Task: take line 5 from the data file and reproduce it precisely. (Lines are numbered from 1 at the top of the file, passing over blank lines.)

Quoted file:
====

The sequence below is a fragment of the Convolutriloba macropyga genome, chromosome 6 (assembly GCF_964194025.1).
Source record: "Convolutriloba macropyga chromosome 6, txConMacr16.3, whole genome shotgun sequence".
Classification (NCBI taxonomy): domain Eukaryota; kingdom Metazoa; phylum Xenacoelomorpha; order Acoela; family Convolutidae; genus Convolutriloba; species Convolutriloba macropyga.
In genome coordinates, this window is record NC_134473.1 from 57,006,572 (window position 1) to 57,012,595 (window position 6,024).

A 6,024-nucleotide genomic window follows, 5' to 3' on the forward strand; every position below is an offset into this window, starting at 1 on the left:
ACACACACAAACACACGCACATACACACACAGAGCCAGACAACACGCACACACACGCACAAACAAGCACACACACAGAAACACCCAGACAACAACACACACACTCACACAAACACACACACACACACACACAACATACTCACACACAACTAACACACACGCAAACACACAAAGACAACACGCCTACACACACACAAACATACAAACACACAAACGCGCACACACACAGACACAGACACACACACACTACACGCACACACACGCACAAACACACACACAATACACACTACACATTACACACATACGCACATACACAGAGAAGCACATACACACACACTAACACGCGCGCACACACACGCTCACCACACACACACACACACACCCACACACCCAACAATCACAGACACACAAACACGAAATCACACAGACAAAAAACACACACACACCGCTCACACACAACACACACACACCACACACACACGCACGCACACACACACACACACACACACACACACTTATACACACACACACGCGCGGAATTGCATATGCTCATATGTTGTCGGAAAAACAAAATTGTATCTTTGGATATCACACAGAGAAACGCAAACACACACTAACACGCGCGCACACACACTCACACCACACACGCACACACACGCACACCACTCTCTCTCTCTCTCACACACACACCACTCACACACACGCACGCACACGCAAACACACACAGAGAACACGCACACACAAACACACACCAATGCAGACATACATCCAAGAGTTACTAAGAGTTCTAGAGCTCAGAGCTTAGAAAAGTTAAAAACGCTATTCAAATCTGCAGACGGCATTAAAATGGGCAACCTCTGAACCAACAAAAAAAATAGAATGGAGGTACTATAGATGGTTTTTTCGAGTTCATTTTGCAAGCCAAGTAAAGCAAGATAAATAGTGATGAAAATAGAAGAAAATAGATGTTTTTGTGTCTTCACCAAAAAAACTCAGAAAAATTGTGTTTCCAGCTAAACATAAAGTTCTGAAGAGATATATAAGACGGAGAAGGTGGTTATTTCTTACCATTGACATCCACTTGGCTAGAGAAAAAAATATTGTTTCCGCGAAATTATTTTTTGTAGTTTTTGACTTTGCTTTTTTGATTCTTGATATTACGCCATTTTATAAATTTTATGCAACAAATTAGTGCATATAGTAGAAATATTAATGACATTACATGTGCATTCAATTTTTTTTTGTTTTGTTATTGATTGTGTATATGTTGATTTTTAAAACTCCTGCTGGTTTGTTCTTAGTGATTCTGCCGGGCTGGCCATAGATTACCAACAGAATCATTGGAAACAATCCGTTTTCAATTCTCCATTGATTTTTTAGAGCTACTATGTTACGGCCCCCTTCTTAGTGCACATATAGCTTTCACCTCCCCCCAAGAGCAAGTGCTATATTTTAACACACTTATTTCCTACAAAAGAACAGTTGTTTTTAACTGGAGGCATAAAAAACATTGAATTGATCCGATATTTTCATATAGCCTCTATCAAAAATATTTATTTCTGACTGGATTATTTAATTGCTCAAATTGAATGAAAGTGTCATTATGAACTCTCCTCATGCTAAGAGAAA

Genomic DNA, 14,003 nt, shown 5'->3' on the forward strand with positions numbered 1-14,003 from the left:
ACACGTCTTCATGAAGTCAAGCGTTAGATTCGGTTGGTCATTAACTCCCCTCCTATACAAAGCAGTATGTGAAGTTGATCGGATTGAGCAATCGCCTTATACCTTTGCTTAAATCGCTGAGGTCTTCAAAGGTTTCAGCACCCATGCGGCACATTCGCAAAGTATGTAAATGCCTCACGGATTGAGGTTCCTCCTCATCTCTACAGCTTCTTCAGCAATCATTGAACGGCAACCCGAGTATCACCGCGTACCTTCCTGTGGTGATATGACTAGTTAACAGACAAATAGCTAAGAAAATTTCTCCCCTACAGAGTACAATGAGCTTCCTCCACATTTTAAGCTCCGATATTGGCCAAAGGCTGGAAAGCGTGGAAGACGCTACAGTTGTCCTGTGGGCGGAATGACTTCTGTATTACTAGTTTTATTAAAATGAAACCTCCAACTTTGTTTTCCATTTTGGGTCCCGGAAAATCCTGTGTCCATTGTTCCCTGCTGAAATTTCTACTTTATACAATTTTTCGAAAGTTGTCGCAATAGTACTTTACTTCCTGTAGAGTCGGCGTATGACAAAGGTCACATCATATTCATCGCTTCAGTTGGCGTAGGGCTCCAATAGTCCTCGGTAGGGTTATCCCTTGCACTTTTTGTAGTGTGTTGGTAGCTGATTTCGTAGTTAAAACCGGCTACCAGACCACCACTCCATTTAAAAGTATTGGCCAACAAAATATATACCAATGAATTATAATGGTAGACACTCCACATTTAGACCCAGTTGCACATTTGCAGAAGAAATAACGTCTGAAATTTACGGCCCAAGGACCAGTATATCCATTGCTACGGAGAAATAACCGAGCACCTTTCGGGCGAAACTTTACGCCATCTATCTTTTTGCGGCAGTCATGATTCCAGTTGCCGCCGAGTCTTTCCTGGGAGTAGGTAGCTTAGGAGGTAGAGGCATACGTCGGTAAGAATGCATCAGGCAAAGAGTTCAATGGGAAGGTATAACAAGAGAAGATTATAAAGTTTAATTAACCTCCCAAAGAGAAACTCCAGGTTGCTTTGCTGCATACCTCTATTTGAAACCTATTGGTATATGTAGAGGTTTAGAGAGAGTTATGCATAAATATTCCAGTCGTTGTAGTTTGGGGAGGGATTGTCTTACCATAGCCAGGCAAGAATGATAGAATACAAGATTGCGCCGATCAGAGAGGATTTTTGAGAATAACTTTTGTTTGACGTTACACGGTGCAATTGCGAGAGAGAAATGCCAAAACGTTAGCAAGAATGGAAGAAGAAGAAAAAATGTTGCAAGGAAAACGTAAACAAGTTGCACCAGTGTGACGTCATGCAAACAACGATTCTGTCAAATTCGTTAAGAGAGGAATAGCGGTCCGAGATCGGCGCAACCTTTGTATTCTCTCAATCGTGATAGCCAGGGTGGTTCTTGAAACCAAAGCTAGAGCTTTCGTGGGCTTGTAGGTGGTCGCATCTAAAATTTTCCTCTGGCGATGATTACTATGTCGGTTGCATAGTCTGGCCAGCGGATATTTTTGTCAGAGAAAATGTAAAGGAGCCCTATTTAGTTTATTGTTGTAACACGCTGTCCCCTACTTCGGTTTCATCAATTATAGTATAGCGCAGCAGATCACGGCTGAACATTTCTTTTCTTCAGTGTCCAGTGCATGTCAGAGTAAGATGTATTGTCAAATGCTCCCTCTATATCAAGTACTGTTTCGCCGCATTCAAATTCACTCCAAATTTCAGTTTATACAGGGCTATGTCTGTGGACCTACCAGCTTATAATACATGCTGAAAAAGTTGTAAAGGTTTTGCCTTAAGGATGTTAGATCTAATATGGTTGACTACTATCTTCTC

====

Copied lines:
A 6,024-nucleotide genomic window follows, 5' to 3' on the forward strand; every position below is an offset into this window, starting at 1 on the left: